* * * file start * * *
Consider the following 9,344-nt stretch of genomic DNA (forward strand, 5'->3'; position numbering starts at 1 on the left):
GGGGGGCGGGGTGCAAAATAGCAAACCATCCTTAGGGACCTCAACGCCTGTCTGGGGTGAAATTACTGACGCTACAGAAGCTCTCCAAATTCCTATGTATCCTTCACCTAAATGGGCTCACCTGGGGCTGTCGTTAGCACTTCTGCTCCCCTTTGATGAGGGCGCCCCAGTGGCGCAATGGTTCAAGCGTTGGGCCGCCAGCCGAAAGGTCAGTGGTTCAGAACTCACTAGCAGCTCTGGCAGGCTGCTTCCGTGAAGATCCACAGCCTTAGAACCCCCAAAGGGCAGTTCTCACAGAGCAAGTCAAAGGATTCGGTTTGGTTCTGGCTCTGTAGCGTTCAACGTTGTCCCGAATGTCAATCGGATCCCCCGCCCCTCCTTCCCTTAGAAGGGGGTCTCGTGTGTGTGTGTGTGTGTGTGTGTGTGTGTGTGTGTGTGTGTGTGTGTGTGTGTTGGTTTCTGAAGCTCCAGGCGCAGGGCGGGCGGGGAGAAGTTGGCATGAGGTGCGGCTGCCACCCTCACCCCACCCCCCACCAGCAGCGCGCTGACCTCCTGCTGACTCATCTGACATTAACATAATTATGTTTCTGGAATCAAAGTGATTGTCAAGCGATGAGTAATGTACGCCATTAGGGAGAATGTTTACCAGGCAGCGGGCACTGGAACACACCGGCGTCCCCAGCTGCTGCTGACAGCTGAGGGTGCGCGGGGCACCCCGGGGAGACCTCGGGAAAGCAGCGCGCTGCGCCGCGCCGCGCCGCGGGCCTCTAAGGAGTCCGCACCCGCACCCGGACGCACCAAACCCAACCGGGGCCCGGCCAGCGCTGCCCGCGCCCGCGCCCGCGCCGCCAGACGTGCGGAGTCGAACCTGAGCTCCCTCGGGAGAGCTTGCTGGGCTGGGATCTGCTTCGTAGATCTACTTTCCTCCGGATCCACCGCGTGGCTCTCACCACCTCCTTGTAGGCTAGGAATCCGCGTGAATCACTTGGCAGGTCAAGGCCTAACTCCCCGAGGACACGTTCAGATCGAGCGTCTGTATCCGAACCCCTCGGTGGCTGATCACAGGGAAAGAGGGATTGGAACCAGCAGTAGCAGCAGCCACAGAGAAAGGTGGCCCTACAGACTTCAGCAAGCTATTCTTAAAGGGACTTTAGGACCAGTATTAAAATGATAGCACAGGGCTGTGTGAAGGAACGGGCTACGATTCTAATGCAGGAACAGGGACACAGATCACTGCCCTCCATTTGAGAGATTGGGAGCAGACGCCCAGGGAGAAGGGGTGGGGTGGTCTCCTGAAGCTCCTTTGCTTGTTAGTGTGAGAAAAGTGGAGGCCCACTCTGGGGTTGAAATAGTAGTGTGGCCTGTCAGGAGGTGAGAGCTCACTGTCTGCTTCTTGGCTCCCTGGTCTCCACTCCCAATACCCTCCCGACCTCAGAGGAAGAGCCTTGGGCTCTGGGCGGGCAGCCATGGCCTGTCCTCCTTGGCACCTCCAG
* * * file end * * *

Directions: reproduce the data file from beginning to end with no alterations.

Consider the following 9,344-nt stretch of genomic DNA (forward strand, 5'->3'; position numbering starts at 1 on the left):
GGGGGGCGGGGTGCAAAATAGCAAACCATCCTTAGGGACCTCAACGCCTGTCTGGGGTGAAATTACTGACGCTACAGAAGCTCTCCAAATTCCTATGTATCCTTCACCTAAATGGGCTCACCTGGGGCTGTCGTTAGCACTTCTGCTCCCCTTTGATGAGGGCGCCCCAGTGGCGCAATGGTTCAAGCGTTGGGCCGCCAGCCGAAAGGTCAGTGGTTCAGAACTCACTAGCAGCTCTGGCAGGCTGCTTCCGTGAAGATCCACAGCCTTAGAACCCCCAAAGGGCAGTTCTCACAGAGCAAGTCAAAGGATTCGGTTTGGTTCTGGCTCTGTAGCGTTCAACGTTGTCCCGAATGTCAATCGGATCCCCCGCCCCTCCTTCCCTTAGAAGGGGGTCTCGTGTGTGTGTGTGTGTGTGTGTGTGTGTGTGTGTGTGTGTGTGTGTGTGTGTGTTGGTTTCTGAAGCTCCAGGCGCAGGGCGGGCGGGGAGAAGTTGGCATGAGGTGCGGCTGCCACCCTCACCCCACCCCCCACCAGCAGCGCGCTGACCTCCTGCTGACTCATCTGACATTAACATAATTATGTTTCTGGAATCAAAGTGATTGTCAAGCGATGAGTAATGTACGCCATTAGGGAGAATGTTTACCAGGCAGCGGGCACTGGAACACACCGGCGTCCCCAGCTGCTGCTGACAGCTGAGGGTGCGCGGGGCACCCCGGGGAGACCTCGGGAAAGCAGCGCGCTGCGCCGCGCCGCGCCGCGGGCCTCTAAGGAGTCCGCACCCGCACCCGGACGCACCAAACCCAACCGGGGCCCGGCCAGCGCTGCCCGCGCCCGCGCCCGCGCCGCCAGACGTGCGGAGTCGAACCTGAGCTCCCTCGGGAGAGCTTGCTGGGCTGGGATCTGCTTCGTAGATCTACTTTCCTCCGGATCCACCGCGTGGCTCTCACCACCTCCTTGTAGGCTAGGAATCCGCGTGAATCACTTGGCAGGTCAAGGCCTAACTCCCCGAGGACACGTTCAGATCGAGCGTCTGTATCCGAACCCCTCGGTGGCTGATCACAGGGAAAGAGGGATTGGAACCAGCAGTAGCAGCAGCCACAGAGAAAGGTGGCCCTACAGACTTCAGCAAGCTATTCTTAAAGGGACTTTAGGACCAGTATTAAAATGATAGCACAGGGCTGTGTGAAGGAACGGGCTACGATTCTAATGCAGGAACAGGGACACAGATCACTGCCCTCCATTTGAGAGATTGGGAGCAGACGCCCAGGGAGAAGGGGTGGGGTGGTCTCCTGAAGCTCCTTTGCTTGTTAGTGTGAGAAAAGTGGAGGCCCACTCTGGGGTTGAAATAGTAGTGTGGCCTGTCAGGAGGTGAGAGCTCACTGTCTGCTTCTTGGCTCCCTGGTCTCCACTCCCAATACCCTCCCGACCTCAGAGGAAGAGCCTTGGGCTCTGGGCGGGCAGCCATGGCCTGTCCTCCTTGGCACCTCCAG